First they came for the chasidim…

A Jewish newspaper, devoting enormous space to the argument that the Mahwah eruv dispute is not anti-Semitism (“Wired,” August 11) it’s anti-chasidism; it’s about, to quote your article, not wanting neighborhoods to change, opposing a group that moves en masse, ignores building code, is not in sync with the common feel of an American neighborhood, etc.

Did you read what you wrote? This screed is the same, racist, ugly, hateful argument that was used for decades to exclude African-Americans — that they bring crime and slums and force neighborhoods to change. It is the same argument that is now used to exclude honorable, devout Muslims. Not long ago, this same argument was used to reject even secular and Reform Jews from exclusive schools, clubs, and other venues.

This kind of thinking is a direct byproduct of today’s regressive-progressive identity politics; the failure to view people as individuals, but only as members of a group, with society doling out its favors to those groups that can best advocate for their own victimhood and excluding its benevolence and tolerance from groups that are not in fashion.

Perhaps we need to update Martin Niemoller’s famous WWII poem to now read, “First they came for the chassidim….”

Harry J. Reidler

It’s about ignorance

It is so simple to hate; in the name of religion, in the name of color, in the name of beliefs, heritage and culture.

It is simple to hate what is not understood; so much more simple than reading and listening and communicating and trying to find out why and how.

Most people, even the most educated among us, hate because it is easiest, because then they can shove some other kind of people in the closet rather than talking with them or learning truly who they are. Because that would make life a bit more complicated. So why bother?

When I see continuous repetitions of the same train of thought on hatred, I wonder if those who walk around with signs and join radical killing machines actually understand the meaning of those groups. It’s about ignorance, it’s about negligence and living in a world screaming about equality and who did what to whom, who was where first. It is certainly not about education.

The hatred for Israel, of Jews, the Jewish Nation, Israel.

The hatred for people of color, the hatred for those with certain illnesses and disabilities. The hatred of religious beliefs and the belief in religion itself as final and finite.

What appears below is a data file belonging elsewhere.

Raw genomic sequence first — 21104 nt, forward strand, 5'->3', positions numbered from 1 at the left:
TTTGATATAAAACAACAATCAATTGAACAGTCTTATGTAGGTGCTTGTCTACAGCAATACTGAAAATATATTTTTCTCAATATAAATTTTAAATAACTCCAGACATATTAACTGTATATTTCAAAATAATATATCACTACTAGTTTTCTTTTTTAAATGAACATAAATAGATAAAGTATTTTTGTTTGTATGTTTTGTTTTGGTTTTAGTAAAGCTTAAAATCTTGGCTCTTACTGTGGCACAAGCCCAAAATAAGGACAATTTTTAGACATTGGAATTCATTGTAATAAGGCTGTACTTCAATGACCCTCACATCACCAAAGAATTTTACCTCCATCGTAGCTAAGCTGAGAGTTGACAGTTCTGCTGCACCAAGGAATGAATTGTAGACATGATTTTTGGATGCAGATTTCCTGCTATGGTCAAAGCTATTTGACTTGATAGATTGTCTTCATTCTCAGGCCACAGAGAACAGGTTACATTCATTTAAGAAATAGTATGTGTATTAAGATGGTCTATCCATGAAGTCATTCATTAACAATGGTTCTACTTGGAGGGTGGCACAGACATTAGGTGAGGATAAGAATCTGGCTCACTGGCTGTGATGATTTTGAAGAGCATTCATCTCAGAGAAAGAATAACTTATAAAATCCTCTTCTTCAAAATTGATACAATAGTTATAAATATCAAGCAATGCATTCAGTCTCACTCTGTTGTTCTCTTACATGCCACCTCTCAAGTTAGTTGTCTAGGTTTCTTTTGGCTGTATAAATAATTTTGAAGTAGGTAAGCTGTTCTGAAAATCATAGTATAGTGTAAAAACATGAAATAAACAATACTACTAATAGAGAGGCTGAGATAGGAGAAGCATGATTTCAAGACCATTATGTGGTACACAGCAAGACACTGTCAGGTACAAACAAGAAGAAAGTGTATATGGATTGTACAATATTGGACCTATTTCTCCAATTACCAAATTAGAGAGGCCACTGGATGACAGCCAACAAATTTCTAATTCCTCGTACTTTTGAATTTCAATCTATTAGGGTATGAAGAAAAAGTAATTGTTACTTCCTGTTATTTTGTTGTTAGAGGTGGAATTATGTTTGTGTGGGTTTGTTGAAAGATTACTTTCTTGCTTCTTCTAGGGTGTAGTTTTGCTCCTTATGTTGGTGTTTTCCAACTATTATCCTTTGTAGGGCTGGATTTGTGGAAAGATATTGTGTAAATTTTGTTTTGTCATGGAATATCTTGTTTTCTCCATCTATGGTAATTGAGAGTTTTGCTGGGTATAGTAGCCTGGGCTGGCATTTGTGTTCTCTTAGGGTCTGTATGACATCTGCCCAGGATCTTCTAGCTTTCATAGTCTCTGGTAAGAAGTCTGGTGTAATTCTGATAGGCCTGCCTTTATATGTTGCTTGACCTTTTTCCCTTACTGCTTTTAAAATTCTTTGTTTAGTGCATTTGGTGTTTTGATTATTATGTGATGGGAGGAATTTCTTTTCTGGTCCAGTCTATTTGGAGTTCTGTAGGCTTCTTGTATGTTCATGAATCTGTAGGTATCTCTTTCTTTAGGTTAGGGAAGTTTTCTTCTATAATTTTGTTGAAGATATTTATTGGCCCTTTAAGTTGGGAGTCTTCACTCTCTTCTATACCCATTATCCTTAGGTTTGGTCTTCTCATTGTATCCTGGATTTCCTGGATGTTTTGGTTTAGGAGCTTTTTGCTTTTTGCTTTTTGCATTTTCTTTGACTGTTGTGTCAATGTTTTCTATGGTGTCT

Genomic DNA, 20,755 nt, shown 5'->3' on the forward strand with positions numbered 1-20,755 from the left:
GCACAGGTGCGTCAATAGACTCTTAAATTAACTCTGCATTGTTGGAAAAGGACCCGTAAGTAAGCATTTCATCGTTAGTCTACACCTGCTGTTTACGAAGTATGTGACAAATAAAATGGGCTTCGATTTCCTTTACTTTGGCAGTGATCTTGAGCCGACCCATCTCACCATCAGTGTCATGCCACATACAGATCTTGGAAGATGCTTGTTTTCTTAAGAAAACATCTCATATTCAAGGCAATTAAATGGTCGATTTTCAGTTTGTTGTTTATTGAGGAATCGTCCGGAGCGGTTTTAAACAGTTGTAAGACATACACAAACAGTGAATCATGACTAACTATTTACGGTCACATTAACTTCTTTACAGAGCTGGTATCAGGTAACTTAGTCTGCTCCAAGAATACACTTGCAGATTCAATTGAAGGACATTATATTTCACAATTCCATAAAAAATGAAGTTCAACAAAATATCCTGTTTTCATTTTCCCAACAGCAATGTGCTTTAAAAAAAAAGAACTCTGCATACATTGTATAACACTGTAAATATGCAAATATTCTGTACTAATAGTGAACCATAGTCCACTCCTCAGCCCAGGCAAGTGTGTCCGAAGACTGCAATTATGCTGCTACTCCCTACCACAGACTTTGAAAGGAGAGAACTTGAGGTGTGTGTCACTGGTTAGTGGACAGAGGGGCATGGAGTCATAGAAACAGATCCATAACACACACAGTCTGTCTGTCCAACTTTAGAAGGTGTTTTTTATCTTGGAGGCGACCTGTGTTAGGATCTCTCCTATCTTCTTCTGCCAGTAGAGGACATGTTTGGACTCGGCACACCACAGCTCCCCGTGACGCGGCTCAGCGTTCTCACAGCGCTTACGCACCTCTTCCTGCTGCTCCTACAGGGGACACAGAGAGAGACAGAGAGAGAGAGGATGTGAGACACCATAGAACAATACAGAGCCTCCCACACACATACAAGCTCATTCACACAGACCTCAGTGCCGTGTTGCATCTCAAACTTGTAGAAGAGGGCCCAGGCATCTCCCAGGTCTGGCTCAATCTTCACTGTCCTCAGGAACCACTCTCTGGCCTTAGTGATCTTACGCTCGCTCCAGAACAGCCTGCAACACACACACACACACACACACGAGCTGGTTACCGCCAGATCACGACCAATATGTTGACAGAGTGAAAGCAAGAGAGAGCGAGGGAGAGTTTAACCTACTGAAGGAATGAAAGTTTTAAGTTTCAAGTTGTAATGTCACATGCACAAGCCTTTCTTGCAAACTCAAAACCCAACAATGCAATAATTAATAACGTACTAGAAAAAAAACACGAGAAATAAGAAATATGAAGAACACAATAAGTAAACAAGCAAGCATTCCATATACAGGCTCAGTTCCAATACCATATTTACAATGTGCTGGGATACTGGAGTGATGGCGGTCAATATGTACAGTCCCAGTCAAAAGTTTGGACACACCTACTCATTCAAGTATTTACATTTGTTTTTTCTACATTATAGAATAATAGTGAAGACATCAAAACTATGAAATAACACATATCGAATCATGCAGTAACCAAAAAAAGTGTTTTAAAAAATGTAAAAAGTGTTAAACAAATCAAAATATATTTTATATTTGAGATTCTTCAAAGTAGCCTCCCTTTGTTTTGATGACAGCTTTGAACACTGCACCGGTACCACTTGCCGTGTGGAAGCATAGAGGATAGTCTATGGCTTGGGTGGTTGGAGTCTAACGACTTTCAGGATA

All of it is the ignorance we live with and are near and are surrounded by and lead by, in our country….

The false news, the fake news, the fake lives…. All of it ignorance..

Sandra Steuer Cohen

Tear down the statues

I believe that all leaders (political and military) of the Confederacy are guilty of treason against our beloved republic.

I hold that they should be stripped of all honors that have been accorded to them up until the present time with the permission of the United States. This includes burial in the sacred Arlington National Cemetery.

There were many causes for the Civil War. At the top of the list was racism and slavery. The traitorous Confederacy and all that was involved remains the glaring symbol of an ugly and destructive heritage.

I believe that all artifacts alluding to those leaders and the Confederacy (including Stone Mountain in Georgia) be removed from public domain and relocated to private collections and museums.

I applaud President Trump for forcefully and specifically clarifying his condemnation of white supremacists (KKK, Neo Nazis, etc.) and all other extremists who promote hatred, xenophobia and violence. Organizers of demonstrations that seek hatred and division of Americans are criminals. They should not be given permits to congregate. If they succeed in causing (potential or actual) lethal violence they must be prosecuted to the fullest extent of applicable law.

Jerrold Terdiman MD
Woodcliff Lake


In last week’s piece, “The Items,” by Lyndra Kraar, we said that Piotrkowska Street was “inside the Lodz Ghetto.” In fact, it was outside the ghetto.

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